for tootsie @ 60 It is not uncommon for elderly to get a UTI without feeling symptoms. My cousin works for the VA in spinal cord injury and with MS patients - another set of patients where symptoms are not felt. The VA did a study and determined that cranberry extract actually works as effectively as antibiotics. It is helpful to take a daily dose to eliminate the potential of future infections.

 

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CaretakerDaughter answered...

I am so happy to see this article. A friend of mine is going through this stuff right now with her elderly mother. My 88yo mother has Alzheimer's and this is great info to have on hand and to keep fresh in my mind to help prevent it and to recognize it.

 

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maureen stachowicz answered...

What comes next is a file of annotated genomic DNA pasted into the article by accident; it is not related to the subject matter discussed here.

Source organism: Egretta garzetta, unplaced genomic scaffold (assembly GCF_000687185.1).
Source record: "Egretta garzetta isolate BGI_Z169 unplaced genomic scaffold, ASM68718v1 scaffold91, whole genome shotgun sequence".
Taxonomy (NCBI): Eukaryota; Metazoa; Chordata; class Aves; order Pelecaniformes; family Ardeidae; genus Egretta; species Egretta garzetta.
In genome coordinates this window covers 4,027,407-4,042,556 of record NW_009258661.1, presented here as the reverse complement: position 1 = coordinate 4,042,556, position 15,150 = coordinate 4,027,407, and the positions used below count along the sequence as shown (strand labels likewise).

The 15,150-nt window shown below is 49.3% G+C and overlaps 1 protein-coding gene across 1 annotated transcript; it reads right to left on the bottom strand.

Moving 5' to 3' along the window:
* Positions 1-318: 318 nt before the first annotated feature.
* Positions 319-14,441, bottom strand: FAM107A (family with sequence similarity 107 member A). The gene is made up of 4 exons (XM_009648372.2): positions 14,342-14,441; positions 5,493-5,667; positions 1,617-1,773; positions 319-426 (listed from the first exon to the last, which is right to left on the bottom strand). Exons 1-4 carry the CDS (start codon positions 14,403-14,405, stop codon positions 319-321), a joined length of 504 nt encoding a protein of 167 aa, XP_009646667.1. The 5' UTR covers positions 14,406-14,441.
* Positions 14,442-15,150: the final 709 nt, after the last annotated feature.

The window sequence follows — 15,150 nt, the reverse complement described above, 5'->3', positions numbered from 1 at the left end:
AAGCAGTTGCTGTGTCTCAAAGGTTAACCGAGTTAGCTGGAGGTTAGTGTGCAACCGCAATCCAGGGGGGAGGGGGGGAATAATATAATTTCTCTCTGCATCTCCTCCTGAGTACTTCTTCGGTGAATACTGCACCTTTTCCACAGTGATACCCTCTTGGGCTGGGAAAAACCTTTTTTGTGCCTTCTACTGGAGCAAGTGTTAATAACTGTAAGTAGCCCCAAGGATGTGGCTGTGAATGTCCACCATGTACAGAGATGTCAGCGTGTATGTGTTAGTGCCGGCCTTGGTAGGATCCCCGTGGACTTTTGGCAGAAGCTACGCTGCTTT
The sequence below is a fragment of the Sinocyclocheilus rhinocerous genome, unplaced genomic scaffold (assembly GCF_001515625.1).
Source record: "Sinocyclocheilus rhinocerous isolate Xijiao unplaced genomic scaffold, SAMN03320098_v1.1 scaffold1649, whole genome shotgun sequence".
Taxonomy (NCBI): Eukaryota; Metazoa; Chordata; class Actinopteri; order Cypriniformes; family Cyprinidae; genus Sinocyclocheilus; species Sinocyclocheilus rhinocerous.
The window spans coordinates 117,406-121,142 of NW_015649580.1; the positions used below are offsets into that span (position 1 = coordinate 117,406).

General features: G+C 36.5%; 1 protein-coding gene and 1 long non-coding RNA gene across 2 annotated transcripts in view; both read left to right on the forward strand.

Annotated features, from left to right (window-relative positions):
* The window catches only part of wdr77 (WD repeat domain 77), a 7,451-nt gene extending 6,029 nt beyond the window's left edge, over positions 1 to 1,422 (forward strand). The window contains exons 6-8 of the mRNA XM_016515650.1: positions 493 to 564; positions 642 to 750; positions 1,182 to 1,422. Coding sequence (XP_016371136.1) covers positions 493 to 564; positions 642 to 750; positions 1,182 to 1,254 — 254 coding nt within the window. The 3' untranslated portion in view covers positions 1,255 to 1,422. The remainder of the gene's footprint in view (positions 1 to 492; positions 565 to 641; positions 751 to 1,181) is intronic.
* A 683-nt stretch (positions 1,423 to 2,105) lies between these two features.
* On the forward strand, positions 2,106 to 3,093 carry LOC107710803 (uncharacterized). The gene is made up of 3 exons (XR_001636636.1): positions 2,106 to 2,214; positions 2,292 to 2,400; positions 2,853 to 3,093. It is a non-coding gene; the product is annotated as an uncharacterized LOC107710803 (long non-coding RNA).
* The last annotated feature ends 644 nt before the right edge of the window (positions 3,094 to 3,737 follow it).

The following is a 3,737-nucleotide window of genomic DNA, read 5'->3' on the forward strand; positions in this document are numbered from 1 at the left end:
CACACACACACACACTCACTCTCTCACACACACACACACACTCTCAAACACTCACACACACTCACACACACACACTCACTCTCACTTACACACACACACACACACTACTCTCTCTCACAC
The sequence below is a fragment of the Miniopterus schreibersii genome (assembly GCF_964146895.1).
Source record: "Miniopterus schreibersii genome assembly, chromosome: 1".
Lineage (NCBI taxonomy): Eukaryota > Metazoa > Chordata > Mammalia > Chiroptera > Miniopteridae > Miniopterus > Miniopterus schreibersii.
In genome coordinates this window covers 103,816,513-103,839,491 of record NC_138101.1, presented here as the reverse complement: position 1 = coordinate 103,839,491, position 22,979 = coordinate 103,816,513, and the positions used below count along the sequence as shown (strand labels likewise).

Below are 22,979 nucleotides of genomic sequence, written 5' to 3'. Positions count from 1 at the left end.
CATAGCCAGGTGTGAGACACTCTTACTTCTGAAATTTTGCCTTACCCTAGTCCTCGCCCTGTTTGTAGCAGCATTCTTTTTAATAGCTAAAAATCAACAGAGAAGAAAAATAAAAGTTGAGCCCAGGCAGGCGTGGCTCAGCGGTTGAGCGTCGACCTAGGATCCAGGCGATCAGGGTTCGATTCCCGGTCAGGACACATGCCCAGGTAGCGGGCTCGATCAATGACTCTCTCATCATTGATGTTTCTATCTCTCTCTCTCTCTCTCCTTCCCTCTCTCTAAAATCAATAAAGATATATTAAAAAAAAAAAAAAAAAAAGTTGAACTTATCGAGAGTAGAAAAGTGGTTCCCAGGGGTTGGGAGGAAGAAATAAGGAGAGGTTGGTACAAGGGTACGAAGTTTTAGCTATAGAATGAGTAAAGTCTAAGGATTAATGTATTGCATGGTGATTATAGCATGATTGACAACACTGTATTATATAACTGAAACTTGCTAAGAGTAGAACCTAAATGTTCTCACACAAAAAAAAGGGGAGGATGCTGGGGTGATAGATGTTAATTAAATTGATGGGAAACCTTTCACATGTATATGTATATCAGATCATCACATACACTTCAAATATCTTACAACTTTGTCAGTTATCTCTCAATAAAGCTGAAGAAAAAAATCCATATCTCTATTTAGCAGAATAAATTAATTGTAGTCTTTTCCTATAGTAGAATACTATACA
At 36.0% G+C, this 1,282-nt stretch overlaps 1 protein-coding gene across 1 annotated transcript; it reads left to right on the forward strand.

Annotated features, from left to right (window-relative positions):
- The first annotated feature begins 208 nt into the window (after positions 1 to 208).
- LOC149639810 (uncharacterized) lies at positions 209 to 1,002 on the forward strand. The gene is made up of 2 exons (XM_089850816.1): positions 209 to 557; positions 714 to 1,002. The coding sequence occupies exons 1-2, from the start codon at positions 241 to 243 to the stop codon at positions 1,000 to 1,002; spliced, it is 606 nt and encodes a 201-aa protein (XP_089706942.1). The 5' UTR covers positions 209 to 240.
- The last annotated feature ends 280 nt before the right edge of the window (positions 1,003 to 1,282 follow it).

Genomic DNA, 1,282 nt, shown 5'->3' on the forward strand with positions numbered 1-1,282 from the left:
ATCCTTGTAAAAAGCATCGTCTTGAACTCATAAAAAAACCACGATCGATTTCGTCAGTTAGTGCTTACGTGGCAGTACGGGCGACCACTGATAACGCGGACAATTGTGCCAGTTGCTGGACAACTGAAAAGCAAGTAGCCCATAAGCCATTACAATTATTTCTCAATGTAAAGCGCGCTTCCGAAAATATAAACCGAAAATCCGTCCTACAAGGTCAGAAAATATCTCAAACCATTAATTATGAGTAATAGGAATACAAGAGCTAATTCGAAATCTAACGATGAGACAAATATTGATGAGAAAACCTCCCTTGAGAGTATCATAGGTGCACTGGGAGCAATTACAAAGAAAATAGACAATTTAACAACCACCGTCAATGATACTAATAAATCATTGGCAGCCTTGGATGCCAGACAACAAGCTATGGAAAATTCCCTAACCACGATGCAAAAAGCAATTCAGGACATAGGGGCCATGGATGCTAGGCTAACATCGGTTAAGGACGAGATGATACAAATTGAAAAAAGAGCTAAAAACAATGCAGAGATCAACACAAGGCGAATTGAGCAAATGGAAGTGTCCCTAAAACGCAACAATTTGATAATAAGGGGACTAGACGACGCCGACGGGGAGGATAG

My Mom, 88yo with mild alz. was hospitalized twice this month . First for UTI, then a week later with C Difficile as a result of the antibiotics. Because she can't tolerate so many drugs, I had to give her Compazine for nausea and vomiting regularly over a week to help keep the antibiotics down. 3 days after stopping the compazine, she began experiencing anxiety, restlessness and "tightness" in her legs and feet. She could not find a comfortable position and paced constantly until she couldn't pace any more. She would sleep a few hours then it began all over again. Her memory got worse. she couldn't concentrate on anything. (her baseline is she plays bridge and scrabble on her IPAD!!) Took her to ER where they ran tests to rule out UTI, disc problem, blood chemistries which were normal for her. They felt she'd become deconditioned as a result of the hospitalizations, which I agree with, but I still think she could have been withdrawing from the compazine as well. Then again all the illness could have aggravated her dementia. OR ALL of the ab.ove!!! She is now in short term rehab. (36 hours)No further agitation - looks better and is walking very well. She was supposed to move into Assisted Living from my home (where's she's been with me for 2 years) a few days after her first hospitalization. I think the stress of the change has played into this situation. She is agreeable to moving in to AL from rehab - probably within a week. They are all ready for her and a visiting nurse and a P.T. will probably check her a few times after that . This has been the most exhausting experience both physically and emotionally for both of us. Family is supportive, but nobody knows unless they live with this situation. Thanks for listening to this long story. It helps to write about it! (:-)